BACKGROUND: The purpose of this brief communication is to alert ophthalmologists that optic neuropathy may herald acute retinal necrosis (ARN). CASE: A previously healthy 54-year-old man exhibited optic neuropathy as an initial presentation of ARN, 8 weeks after varicella-zoster dermatitis. OBSERVATIONS: Central retinal vascular obstruction developed subsequently in his left eye. Later, the classic presentation of ARN appeared in his contralateral eye. Systemic acyclovir therapy stopped the progression of retinitis and resulted in healing of retinal lesions in his right eye. CONCLUSIONS: This case suggests that optic neuropathy, especially with preceding herpetic dermatitis, should be suspected as the prodrome of ARN.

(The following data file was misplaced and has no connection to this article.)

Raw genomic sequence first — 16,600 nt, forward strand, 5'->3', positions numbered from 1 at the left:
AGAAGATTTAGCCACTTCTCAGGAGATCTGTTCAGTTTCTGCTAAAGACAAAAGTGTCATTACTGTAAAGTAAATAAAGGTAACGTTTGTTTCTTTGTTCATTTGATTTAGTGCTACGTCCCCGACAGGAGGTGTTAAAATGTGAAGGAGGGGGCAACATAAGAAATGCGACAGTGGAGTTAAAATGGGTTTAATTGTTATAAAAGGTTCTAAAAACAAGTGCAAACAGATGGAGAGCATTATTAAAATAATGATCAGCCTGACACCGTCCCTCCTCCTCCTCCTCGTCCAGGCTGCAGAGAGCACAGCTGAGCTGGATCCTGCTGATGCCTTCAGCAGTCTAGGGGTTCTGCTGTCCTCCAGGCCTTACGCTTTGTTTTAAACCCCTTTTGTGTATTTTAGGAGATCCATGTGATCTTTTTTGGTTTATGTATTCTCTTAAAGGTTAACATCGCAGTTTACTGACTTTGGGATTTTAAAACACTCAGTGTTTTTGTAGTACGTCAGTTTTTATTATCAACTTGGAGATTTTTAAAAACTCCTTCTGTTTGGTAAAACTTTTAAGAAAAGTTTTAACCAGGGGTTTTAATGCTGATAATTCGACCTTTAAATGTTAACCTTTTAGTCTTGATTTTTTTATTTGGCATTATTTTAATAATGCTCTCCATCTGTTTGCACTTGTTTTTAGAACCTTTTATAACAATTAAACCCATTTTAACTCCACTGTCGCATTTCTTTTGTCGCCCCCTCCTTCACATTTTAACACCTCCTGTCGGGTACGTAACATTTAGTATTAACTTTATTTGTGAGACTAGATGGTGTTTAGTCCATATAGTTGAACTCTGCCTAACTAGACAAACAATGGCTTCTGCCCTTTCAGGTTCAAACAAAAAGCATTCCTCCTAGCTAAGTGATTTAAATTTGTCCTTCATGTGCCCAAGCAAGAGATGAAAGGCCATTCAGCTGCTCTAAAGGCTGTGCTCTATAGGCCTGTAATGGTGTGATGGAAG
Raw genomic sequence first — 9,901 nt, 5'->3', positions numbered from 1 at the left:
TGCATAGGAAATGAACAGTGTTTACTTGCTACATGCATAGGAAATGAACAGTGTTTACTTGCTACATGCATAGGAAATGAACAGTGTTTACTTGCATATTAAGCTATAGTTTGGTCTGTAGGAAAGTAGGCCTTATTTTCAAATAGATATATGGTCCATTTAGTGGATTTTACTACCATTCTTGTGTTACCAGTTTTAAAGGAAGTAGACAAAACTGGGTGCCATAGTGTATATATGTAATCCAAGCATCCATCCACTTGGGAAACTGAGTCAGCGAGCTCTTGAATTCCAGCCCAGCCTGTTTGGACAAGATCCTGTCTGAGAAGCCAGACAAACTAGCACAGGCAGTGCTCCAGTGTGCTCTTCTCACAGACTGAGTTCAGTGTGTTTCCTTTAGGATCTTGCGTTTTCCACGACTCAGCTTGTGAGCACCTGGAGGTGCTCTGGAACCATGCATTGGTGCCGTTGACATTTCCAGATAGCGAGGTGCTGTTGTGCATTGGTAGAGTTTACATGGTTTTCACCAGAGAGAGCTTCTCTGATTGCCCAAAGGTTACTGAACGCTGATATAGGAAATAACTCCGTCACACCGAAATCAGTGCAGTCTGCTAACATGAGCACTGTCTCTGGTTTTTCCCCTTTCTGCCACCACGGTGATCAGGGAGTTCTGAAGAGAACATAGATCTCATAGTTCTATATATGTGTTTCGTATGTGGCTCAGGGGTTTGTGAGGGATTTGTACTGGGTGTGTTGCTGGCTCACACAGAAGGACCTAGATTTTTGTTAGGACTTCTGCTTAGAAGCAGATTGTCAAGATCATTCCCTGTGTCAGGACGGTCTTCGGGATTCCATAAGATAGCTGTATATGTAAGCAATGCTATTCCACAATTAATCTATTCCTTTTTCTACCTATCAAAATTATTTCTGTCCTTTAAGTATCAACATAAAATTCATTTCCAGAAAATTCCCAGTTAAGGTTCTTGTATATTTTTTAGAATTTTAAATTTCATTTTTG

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ranking = 0.20960644473231
keywords = zoster, varicella
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8/60. Findings in a patient with herpes simplex viral meningitis associated with acute retinal necrosis syndrome.

    We report the case of a 41-year-old man with clinical findings of viral meningitis associated with acute retinal necrosis syndrome in his right eye. MR images showed right optic nerve enlargement and high-intensity signal abnormalities in the region of the left lateral geniculate body and the left occipital lobe.
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ranking = 0.202440436067
keywords = herpes
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9/60. Acute retinal necrosis in children caused by herpes simplex virus.